Fundraiser to help kids from the dump

Fundraiser to help kids from the dump

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090409_17.jpg

French NGO Pour un Sourire d’Enfant is holding a charity event to raise funds that will allow more than 200 children

who work at the Stung Meanchey dump site to continue their education after they are relocated in June

PHOTO SUPPLIED

Children from the Stung Meanchey dump in a science class.

POUR un Sourire d'Enfant (PSE) is holding a blow-out charity fundraising event this Friday to raise money for displaced students from the Stung Meanchey dump site. Over 200 students will be forced to leave their homes when the dumpsite is relocated in June, and PSE is raising money to house them.

The Stung Meanchey district is launching a "waste management" initiative that will see the 6.5-hectare dumpsite - the largest dumpsite in Phnom Penh - moved to Boueng Chng'ai.

Currently, countless families live in and around the dumpsite, many of them making their livelihood by sifting through tonnes of waste that arrive at the dump each day.

PSE provides food, shelter, education, vocational training and health care to approximately 6,600 students living on the site.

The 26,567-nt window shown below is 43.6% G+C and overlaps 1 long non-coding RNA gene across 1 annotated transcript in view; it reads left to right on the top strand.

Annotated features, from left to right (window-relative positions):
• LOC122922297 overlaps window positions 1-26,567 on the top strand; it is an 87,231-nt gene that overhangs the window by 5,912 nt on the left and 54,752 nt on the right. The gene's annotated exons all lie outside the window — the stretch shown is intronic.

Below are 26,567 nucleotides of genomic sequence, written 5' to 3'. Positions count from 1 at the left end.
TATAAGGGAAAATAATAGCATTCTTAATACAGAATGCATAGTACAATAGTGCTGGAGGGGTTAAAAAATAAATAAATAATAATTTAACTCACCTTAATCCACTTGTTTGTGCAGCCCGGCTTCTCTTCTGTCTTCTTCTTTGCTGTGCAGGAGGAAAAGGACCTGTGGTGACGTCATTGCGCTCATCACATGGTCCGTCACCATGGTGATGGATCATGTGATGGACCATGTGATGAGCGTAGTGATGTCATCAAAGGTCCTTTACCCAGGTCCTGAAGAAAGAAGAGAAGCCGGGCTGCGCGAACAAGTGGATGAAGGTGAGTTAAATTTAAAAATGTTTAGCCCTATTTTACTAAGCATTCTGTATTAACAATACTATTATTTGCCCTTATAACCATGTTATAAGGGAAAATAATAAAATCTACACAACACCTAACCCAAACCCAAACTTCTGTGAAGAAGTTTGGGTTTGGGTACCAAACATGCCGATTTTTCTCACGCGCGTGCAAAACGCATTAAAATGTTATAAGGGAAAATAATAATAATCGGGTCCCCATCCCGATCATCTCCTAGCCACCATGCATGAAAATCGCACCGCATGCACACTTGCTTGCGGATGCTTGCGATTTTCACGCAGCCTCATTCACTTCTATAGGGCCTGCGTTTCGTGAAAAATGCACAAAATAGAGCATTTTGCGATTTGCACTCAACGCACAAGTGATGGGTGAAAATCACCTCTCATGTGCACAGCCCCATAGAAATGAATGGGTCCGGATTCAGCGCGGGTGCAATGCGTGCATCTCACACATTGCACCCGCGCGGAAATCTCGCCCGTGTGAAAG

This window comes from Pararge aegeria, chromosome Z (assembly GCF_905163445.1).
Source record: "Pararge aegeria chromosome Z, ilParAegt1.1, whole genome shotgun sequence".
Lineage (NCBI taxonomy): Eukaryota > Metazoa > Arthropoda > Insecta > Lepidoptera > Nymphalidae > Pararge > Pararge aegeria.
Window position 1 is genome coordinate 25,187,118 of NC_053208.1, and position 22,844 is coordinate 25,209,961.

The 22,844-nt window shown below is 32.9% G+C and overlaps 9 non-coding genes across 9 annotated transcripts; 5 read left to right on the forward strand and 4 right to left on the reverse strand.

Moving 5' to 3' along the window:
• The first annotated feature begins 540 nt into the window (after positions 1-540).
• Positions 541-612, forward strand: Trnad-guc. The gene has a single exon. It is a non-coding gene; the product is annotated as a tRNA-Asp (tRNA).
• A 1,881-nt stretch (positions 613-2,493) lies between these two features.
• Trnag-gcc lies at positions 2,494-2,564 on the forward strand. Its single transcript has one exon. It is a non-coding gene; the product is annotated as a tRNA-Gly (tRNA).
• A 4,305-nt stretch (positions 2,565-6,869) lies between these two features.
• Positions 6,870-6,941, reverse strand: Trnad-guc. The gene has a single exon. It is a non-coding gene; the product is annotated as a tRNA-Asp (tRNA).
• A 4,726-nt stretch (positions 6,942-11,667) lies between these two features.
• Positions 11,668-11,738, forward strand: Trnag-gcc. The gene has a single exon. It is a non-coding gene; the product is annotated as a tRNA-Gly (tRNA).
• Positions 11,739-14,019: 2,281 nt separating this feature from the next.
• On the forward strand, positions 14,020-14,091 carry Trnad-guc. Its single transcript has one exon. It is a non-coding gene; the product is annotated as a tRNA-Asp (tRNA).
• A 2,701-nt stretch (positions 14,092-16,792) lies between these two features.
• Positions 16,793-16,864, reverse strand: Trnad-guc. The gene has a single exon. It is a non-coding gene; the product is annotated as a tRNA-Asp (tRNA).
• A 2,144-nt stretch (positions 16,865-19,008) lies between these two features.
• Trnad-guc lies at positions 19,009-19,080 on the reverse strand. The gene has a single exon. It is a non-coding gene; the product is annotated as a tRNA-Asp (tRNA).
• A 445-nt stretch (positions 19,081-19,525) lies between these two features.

Approximately 200 students who are currently attending either public schools, "catch-up schools" or vocational training classes will be uprooted and forced to leave their education behind when the Stung Meanchey dump site is moved.

 "They don't have anywhere to go.... Some parents go to the provinces and leave the children here. That's why we have to find the best way to help them finish their education ...  when the government moves the dump site," said La Vibol, director of vocation training at PSE and organiser of Friday's charity fundraiser.

"We have to build a house for them, or rent someplace. We have to find a way to help them until the end of the academic year in August," La Vibol said.

PSE aims to raise US$10,000 at Friday night's charity fundraiser. They hope this will be enough to see the displaced children through until August.

At the conclusion of the school year, PSE will reassess its annual budget and hopes to work with the international NGO Habitat for Humanity to create more permanent housing for the children.

Various local groups have offered their services free of charge for the event.

"They have a big heart, that's all I can say," said La Vibol.

The fundraiser will be held at the Stung Meanchey school and offers dinner, a concert, traditional Khmer dancing, a raffle and a fashion show. Everyone is welcome. Tickets will be sold at the door.

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